iCTNet: A Cytoscape plugin to produce and analyze integrative complex traits networks
© Wang et al; licensee BioMed Central Ltd. 2011
Received: 5 May 2011
Accepted: 26 September 2011
Published: 26 September 2011
The speed at which biological datasets are being accumulated stands in contrast to our ability to integrate them meaningfully. Large-scale biological databases containing datasets of genes, proteins, cells, organs, and diseases are being created but they are not connected. Integration of these vast but heterogeneous sources of information will allow the systematic and comprehensive analysis of molecular and clinical datasets, spanning hundreds of dimensions and thousands of individuals. This integration is essential to capitalize on the value of current and future molecular- and cellular-level data on humans to gain novel insights about health and disease.
We describe a new open-source Cytoscape plugin named iCTNet (i ntegrated C omplex T raits Net works). iCTNet integrates several data sources to allow automated and systematic creation of networks with up to five layers of omics information: phenotype-SNP association, protein-protein interaction, disease-tissue, tissue-gene, and drug-gene relationships. It facilitates the generation of general or specific network views with diverse options for more than 200 diseases. Built-in tools are provided to prioritize candidate genes and create modules of specific phenotypes.
iCTNet provides a user-friendly interface to search, integrate, visualize, and analyze genome-scale biological networks for human complex traits. We argue this tool is a key instrument that facilitates systematic integration of disparate large-scale data through network visualization, ultimately allowing the identification of disease similarities and the design of novel therapeutic approaches.
The online database and Cytoscape plugin are freely available for academic use at: http://www.cs.queensu.ca/ictnet
In recent years, the availability of high throughput datasets from a variety of biological sources has prompted the creation of a multitude of databases that significantly facilitate biomedical research. In parallel, network biology has emerged as a powerful paradigm to visualize and analyze large data ensembles in novel ways with unparalleled flexibility . More recent applications of this approach have enabled a detailed look at the genetic landscape of complex human phenotypes . In 2007, Goh et al. reported the first human disease network and provided a novel view of the genetic relationship among diseases . Subsequently, more complex approaches that included the integration of quantitative trait loci, gene expression, and clinical phenotypic data were used to construct disease similarity networks [4, 5]. Another pioneering study summarized the application of protein networks for network-based classification of diseases  and integration of drug targets and disease gene products led to the field of systems pharmacology [6, 7]. Overall, the availability of large-scale datasets has prompted efforts to integrate data with the ultimate goal of providing systematic insights into complex traits.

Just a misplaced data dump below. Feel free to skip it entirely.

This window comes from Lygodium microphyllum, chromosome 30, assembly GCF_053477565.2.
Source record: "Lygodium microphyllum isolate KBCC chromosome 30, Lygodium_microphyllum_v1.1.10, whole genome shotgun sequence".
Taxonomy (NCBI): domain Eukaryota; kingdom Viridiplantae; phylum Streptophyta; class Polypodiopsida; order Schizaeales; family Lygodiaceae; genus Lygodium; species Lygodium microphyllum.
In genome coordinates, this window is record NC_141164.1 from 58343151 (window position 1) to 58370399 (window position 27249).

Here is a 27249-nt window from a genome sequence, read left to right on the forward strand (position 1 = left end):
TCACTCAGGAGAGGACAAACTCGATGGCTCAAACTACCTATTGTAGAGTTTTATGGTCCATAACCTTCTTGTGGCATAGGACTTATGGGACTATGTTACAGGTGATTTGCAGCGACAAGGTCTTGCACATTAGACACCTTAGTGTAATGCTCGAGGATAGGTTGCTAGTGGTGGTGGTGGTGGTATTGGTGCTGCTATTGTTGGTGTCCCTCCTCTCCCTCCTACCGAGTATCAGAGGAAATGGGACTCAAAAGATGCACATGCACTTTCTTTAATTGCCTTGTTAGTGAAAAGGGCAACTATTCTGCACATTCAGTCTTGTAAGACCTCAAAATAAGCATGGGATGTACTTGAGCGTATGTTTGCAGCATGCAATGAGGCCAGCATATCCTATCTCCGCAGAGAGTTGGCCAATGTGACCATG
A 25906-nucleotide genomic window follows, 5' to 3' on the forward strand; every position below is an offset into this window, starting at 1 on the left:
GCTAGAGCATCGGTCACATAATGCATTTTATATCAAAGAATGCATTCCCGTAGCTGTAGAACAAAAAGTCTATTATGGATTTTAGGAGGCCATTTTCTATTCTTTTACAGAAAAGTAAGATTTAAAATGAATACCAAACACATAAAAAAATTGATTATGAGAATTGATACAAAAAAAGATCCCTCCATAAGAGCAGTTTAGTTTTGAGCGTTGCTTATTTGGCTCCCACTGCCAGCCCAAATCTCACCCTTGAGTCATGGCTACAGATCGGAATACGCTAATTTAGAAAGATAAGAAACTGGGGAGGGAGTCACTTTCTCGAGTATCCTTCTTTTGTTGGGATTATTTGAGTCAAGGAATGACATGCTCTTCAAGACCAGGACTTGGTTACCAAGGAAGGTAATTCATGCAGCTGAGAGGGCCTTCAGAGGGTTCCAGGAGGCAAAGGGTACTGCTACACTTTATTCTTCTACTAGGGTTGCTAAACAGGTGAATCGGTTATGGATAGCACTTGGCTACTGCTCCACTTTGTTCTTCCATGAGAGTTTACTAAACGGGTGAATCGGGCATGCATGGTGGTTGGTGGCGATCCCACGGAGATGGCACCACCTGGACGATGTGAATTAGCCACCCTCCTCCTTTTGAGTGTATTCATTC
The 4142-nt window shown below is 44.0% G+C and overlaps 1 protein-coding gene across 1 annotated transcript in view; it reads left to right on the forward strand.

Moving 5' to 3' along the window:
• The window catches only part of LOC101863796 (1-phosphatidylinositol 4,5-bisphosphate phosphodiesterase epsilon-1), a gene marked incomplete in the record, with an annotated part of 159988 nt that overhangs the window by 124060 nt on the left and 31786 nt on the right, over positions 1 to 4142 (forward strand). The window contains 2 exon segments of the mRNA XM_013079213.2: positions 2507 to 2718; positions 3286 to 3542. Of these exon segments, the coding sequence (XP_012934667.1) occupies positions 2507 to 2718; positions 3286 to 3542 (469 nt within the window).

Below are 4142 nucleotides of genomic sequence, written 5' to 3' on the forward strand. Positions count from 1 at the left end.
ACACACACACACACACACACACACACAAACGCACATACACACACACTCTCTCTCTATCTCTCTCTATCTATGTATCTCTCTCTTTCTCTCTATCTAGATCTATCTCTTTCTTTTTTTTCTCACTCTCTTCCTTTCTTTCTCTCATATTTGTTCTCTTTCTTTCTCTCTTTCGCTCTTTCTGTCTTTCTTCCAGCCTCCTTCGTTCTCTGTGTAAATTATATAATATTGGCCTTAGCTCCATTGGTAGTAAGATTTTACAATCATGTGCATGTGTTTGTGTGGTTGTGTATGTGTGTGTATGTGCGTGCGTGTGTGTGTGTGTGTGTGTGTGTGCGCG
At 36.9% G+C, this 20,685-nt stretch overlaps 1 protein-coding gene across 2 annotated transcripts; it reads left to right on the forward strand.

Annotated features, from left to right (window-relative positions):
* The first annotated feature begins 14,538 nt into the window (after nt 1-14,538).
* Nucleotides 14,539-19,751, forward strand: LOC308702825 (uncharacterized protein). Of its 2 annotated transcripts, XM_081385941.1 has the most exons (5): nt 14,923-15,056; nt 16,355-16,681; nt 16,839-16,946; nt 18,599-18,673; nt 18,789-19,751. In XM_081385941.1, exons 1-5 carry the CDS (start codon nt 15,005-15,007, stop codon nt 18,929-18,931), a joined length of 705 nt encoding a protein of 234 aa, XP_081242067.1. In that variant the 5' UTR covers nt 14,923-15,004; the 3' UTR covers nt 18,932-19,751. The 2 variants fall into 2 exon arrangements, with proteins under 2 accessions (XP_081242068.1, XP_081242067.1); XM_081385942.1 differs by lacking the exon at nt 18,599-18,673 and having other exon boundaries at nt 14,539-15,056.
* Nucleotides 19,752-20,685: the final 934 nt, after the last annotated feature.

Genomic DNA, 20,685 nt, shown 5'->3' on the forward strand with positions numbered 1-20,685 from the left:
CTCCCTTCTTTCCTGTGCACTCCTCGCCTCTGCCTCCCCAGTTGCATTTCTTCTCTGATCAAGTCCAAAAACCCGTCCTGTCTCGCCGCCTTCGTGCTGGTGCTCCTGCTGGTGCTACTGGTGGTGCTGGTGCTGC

Recently, multiple databases were elegantly combined to explore gene-disease associations . While this is a useful tool to visualize relationships among phenotypes and study disease-related genes, the obtained networks are limited to only this type of interaction. Here we present iCTNet (i ntegrated C omplex T raits Net works), a tool to create and analyze human complex traits networks that assembles and integrates information from genome-wide association studies, protein-protein interactions, tissue expression, and drug targets with the goal of identifying novel relationships across several domains that may assist in elucidating a new classification, pathogenic mechanism, or treatment for common human traits. To the best of our knowledge, iCTNet constitutes the first effort to integrate multiple layers of information as multi-partite networks thus enabling systematic analysis of human complex traits.
Data sources and distribution
Number of disease-gene associations at different GWAS cutoff values